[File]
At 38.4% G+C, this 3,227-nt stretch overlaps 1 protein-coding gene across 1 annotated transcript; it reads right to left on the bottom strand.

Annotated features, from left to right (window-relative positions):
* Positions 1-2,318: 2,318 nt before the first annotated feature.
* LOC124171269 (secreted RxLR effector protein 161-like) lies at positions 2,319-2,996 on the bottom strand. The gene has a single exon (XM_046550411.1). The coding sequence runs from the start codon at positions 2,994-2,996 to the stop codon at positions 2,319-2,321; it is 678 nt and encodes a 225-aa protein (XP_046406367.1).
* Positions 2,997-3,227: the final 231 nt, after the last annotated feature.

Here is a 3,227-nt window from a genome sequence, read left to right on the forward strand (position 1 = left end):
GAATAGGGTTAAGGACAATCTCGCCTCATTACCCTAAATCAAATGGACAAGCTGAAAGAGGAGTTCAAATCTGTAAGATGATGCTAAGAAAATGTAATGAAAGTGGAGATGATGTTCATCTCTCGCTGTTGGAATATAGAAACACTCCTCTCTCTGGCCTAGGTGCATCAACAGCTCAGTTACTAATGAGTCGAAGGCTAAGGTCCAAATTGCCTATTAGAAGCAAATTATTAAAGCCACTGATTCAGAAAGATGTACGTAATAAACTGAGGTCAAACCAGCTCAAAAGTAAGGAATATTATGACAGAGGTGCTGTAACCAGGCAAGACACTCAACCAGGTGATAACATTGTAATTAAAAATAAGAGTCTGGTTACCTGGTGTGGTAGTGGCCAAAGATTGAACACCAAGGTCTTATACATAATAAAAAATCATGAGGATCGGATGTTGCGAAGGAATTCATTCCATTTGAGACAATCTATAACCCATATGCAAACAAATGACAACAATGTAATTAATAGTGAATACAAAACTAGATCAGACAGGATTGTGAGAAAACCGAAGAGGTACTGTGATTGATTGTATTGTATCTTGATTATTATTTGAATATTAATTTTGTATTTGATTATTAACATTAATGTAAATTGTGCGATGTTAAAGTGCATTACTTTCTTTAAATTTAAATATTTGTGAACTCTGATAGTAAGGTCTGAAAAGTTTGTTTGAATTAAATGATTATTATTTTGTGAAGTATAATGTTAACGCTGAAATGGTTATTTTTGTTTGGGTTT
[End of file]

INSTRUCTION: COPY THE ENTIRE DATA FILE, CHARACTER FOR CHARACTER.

At 38.4% G+C, this 3,227-nt stretch overlaps 1 protein-coding gene across 1 annotated transcript; it reads right to left on the bottom strand.

Annotated features, from left to right (window-relative positions):
* Positions 1-2,318: 2,318 nt before the first annotated feature.
* LOC124171269 (secreted RxLR effector protein 161-like) lies at positions 2,319-2,996 on the bottom strand. The gene has a single exon (XM_046550411.1). The coding sequence runs from the start codon at positions 2,994-2,996 to the stop codon at positions 2,319-2,321; it is 678 nt and encodes a 225-aa protein (XP_046406367.1).
* Positions 2,997-3,227: the final 231 nt, after the last annotated feature.

Here is a 3,227-nt window from a genome sequence, read left to right on the forward strand (position 1 = left end):
GAATAGGGTTAAGGACAATCTCGCCTCATTACCCTAAATCAAATGGACAAGCTGAAAGAGGAGTTCAAATCTGTAAGATGATGCTAAGAAAATGTAATGAAAGTGGAGATGATGTTCATCTCTCGCTGTTGGAATATAGAAACACTCCTCTCTCTGGCCTAGGTGCATCAACAGCTCAGTTACTAATGAGTCGAAGGCTAAGGTCCAAATTGCCTATTAGAAGCAAATTATTAAAGCCACTGATTCAGAAAGATGTACGTAATAAACTGAGGTCAAACCAGCTCAAAAGTAAGGAATATTATGACAGAGGTGCTGTAACCAGGCAAGACACTCAACCAGGTGATAACATTGTAATTAAAAATAAGAGTCTGGTTACCTGGTGTGGTAGTGGCCAAAGATTGAACACCAAGGTCTTATACATAATAAAAAATCATGAGGATCGGATGTTGCGAAGGAATTCATTCCATTTGAGACAATCTATAACCCATATGCAAACAAATGACAACAATGTAATTAATAGTGAATACAAAACTAGATCAGACAGGATTGTGAGAAAACCGAAGAGGTACTGTGATTGATTGTATTGTATCTTGATTATTATTTGAATATTAATTTTGTATTTGATTATTAACATTAATGTAAATTGTGCGATGTTAAAGTGCATTACTTTCTTTAAATTTAAATATTTGTGAACTCTGATAGTAAGGTCTGAAAAGTTTGTTTGAATTAAATGATTATTATTTTGTGAAGTATAATGTTAACGCTGAAATGGTTATTTTTGTTTGGGTTT